# What relationship is there between the Tesseract in MCU and the mathematical object?

(Title inspired by What relationship is there between tesseracts in A Wrinkle in Time and the mathematical object?)

## Why is the Tesseract called "the Tesseract"? Is it really 4-dimensional?

Related, NOT dupe: Why was the Cosmic Cube named the Tesseract in the Marvel movie series?. Answers explain that the Cosmic Cube and the Tesseract are different things, but not the origin of the name.

In math, a tesseract is a four-dimensional object. In the MCU, it looks like just a box containing

the Space Stone

It can open portals to distant points of the same universe, as established by Are the realms different dimensions or different planets? and Difference between Realms vs. Dimensions vs. Planets vs. Universes (there is also "How are the Nine Realms situated in space?", but the answers are more based on Earth-616 than on the MCU).

I can't reconcile the single-universe travel with the references to different "dimension(s)" made by Erik Selvig in Thor:

I had a lot to work with: the Foster theory, a gateway to another dimension...

and by Tony Stark in Iron Man 3:

You experience things and then they're over, and you still can't explain them. Gods, aliens, other dimensions. I'm just a man in a can.

The only reference I can find to the mathematical object is this note by Howard Stark, appearing in Iron Man 2 (2010):

The note describes what a tesseract/hypercube is in math, but it does not explictly mention "the Tesseract". We know that Howard "fished it out of the ocean", so he had time to study it. The note may be related to it, it may be a hint for the audience for what was about to come in the next movies (2011/2012); OR it may be just a prop unrelated to the Thor/Avengers plotlines. When we watch into the Cube we only see a blue mist, not the elegant geometry drawn by Howard. I can't consider this blink-or-miss page a final proof that the blue cube is 4-dimensional, as ScreenRants instead claims (but they can't even spell "Rogers" correctly). A quote by authors would greatly help.

Possible explanations (speculation):

• Characters are mistaken about the Tesseract nature in-universe. Johann Schmidt / Red Skull called it "Tesseract" because he really thought it as a mathematical object existing in 4 dimensions (the word "tesseract" dates back to 1888 according to Wikipedia, so it makes sense). Same for Erik Selvig and Tony Stark: baffled by the events of Thor and The Avengers, they think Asgardians and Chitauri are from a different "dimension".
• It's an out-of-universe retcon. Maybe authors initially indended Asgard to be in a different dimension (like in the comics, see Marvel official website, and also this and this questions), accessible only via Tesseract, Bifrost or other ass-pull. Then authors changed their minds in later MCU movies (e.g. in Thor: The Dark World when Mjolnir tries to go via normal space). Now the name "Tesseract" makes less sense, but it is too late to change it.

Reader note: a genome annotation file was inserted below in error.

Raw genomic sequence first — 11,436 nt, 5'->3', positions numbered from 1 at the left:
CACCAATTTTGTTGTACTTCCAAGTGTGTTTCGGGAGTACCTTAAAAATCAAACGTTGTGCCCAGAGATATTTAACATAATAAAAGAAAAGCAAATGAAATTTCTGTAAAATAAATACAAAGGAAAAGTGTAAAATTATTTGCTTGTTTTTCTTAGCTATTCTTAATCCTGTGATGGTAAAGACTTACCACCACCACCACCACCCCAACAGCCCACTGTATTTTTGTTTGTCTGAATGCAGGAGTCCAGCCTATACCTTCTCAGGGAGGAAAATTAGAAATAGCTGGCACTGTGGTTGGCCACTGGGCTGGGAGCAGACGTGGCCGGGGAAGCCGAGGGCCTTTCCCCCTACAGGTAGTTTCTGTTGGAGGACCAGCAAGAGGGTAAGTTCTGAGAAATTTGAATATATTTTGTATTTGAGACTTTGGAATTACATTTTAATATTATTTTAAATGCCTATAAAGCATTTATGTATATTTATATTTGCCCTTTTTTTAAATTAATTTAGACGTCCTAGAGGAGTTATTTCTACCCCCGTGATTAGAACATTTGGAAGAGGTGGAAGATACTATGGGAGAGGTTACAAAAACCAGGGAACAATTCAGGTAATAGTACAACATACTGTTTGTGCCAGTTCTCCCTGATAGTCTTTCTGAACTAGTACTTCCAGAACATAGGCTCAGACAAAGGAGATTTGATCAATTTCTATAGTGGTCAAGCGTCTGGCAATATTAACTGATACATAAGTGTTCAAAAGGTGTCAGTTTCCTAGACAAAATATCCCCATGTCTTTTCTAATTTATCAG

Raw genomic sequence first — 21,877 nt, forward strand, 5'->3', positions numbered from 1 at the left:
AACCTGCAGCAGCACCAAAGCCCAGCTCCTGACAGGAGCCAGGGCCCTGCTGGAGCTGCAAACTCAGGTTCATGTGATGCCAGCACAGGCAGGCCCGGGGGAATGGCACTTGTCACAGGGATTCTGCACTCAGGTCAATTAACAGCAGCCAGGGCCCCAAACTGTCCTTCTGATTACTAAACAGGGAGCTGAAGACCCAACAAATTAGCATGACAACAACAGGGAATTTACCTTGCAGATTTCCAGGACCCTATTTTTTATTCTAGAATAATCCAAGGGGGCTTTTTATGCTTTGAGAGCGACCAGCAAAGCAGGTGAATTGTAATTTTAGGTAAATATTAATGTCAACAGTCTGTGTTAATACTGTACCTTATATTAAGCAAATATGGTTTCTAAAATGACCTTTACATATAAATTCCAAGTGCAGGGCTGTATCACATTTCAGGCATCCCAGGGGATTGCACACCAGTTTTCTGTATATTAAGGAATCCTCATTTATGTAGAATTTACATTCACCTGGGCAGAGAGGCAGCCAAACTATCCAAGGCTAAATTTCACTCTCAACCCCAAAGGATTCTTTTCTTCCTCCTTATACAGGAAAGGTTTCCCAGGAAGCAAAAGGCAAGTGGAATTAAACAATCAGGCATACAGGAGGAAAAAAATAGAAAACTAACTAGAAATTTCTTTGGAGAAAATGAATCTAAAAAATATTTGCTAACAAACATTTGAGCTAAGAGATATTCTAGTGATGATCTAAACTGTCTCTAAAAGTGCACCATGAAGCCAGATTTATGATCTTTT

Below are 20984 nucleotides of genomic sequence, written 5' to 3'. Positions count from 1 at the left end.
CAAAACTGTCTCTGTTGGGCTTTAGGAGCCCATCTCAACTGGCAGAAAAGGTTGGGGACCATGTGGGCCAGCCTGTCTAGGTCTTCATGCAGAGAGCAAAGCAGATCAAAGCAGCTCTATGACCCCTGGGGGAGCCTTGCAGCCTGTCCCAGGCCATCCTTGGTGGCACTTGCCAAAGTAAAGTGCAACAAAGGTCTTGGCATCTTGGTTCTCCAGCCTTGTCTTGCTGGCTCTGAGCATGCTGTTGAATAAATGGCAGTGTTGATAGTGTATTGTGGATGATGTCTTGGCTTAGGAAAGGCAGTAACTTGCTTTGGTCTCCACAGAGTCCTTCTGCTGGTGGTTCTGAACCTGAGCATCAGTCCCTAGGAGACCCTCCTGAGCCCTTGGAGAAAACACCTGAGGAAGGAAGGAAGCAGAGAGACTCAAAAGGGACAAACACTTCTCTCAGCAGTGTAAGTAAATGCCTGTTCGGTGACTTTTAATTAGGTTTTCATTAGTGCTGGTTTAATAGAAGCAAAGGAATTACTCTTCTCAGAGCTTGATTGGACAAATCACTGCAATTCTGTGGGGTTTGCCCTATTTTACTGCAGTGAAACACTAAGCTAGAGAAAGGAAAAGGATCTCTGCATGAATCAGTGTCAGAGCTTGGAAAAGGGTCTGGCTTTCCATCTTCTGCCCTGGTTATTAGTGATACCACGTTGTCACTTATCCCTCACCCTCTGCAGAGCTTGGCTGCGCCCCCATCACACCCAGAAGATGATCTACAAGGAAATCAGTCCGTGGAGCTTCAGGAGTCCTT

• ScreenRant is right: the Tesseract, or its core, is really 4-dimensional. As suggested by an answer to Are the realms different dimensions or different planets?, the fourth dimension is not the extra axis that takes you to another universe, it is the extra axis that allows you to warp fold the space and reach a distant point. The above quotes by Erik/Tony must be viewed in this light.
• "Tesseract" is just a cool word, already used a lot "as a plot device in works of science fiction, that have nothing to do with the actual hypercube". La-La-La. I should really just relax.
• Interesting question, but I think it could be condensed a bit and made more to the point. – Rebel-Scum Dec 26 '18 at 16:06
• I can imagine the answer being a combination of what you propose. First, you have the comic book writers using a mathematical construct as a physical plot device with their attempts to describe its use. Then you have the screenplay writers with less time for exposition translating (I don't want to say dumbing it down) for a different medium and wider audience. – Verdan Dec 26 '18 at 20:23
• Interesting. Howard Stark's research is what we nowadays call a "Wikipedia search". At least, it is factually accurate, not like the usual mashup of random equations we can find in most movies... – Taladris Dec 26 '18 at 23:22
• @Loki, I tried to cut something, o mighty God of Mischief - but I can't help it, I must always explore all possibilities, and I'm verbose :( – Teem Porary Dec 27 '18 at 8:09
• Why 3 closing votes as "Questions seeking scientific solutions or explanations are off-topic unless they relate directly to a cited work of fiction"? My question IS directly related to a cited work of fiction: Marvel movies. I'm not looking for a "scientific", "realistic" solution, but for a solution that makes sense in-universe and/or from a narrative standpoint (especially if quotes from authors can be found). Note that he inspiring question about "Wrinkle in Time" HAS an accepted answer. Can you please suggest me how can I improve the question to make it more in-topic? – Teem Porary Dec 27 '18 at 8:14